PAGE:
Sunday, January 17, 2010

Scams and Mormonism

Scams and Mormonism

Sunday January 17, 2010

Today’s headline story on the front page of the Austin American-Statesman is: “Triton investors have church ties.” The subtitle of the article is, “Local Mormons felt comfort with founder of company now investigated by state, SEC.” The article begins by talking about Diane Gordon, a Mormon, whose husband was killed in a motorcycle accident in 2004 and who received a multi-million dollar settlement from the insurance company. She invested the money with Kurt Barton, a fellow Mormon, a member of her congregation (ward) and owner of Triton Financial.

The article states: “Three weeks ago, the company was taken over by state and federal regulators, who described Triton’s finances as a $50 million ‘shell game’….Heisman Trophy winners Ty Detmer and Chris Weinke were early investors and, for a time, listed as company executives….But Barton also was known in the church as someone with financial expertise. At one point, the leadership of one of three Austin-area stakes (a stake is a group of several congregations consisting of about 3,000 worshippers) designated him as a knowledgeable congregant other church members could turn to with questions about their finances, according to several members. Such designations are typically made known in regular printed bulletins for members.”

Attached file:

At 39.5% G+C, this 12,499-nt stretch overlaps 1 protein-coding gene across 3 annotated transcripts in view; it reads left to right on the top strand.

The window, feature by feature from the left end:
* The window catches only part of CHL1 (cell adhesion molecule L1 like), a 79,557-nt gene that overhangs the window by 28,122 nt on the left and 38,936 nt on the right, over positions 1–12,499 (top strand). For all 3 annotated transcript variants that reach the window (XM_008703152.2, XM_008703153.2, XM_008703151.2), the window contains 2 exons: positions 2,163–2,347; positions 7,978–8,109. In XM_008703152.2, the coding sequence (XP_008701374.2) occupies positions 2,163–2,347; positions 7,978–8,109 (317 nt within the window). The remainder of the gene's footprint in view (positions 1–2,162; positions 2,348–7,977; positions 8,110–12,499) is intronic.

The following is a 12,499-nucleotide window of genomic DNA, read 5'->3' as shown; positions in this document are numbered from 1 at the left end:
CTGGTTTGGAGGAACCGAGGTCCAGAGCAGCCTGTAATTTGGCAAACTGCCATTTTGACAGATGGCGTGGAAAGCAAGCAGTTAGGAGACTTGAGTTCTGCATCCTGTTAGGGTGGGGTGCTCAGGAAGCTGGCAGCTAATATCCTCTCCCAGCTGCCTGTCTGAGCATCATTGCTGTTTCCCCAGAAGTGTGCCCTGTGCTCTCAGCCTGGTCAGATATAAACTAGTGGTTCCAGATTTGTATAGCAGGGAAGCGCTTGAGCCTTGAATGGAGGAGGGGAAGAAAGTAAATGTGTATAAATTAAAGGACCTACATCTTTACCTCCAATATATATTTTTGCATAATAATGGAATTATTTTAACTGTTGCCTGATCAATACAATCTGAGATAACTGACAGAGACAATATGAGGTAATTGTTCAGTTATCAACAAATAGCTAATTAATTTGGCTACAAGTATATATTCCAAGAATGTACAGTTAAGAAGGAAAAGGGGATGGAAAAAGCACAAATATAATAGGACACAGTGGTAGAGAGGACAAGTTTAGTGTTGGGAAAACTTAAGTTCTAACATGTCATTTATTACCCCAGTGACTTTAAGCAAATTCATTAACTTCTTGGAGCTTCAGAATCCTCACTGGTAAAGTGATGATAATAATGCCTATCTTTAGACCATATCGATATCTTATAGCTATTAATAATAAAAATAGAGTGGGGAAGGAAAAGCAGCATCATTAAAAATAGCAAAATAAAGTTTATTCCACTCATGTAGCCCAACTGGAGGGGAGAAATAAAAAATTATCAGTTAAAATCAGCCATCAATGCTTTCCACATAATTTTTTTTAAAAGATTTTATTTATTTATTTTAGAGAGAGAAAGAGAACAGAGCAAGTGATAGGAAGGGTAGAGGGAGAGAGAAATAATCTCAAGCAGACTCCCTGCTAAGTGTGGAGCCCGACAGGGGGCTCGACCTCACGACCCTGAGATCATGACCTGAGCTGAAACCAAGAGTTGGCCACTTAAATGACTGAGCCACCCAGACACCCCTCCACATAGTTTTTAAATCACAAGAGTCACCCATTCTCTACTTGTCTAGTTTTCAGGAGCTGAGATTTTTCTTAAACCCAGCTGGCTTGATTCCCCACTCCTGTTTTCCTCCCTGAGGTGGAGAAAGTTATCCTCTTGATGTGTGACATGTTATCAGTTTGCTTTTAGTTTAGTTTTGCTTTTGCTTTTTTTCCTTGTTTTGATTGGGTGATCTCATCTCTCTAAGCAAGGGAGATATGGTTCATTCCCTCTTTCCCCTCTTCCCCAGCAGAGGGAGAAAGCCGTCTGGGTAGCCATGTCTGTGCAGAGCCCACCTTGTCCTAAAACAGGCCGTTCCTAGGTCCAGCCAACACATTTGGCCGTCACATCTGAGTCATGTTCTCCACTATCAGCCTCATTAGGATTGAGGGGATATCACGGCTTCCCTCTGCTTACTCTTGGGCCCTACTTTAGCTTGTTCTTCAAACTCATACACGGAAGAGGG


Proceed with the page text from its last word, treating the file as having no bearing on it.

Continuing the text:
The article goes on to describe an event known as “affinity fraud”: “Church members and others describe the concentration of Triton executives and investors from the Mormon church as a possible example of “affinity fraud,” in which people looking for money often go first to those they know, either personally or through social organizations. ‘It’s common for perpetrators of fraud to target an identifiable group—anyone who shares a common interest,’ said Robert Elder, a spokesman for the state securities board.”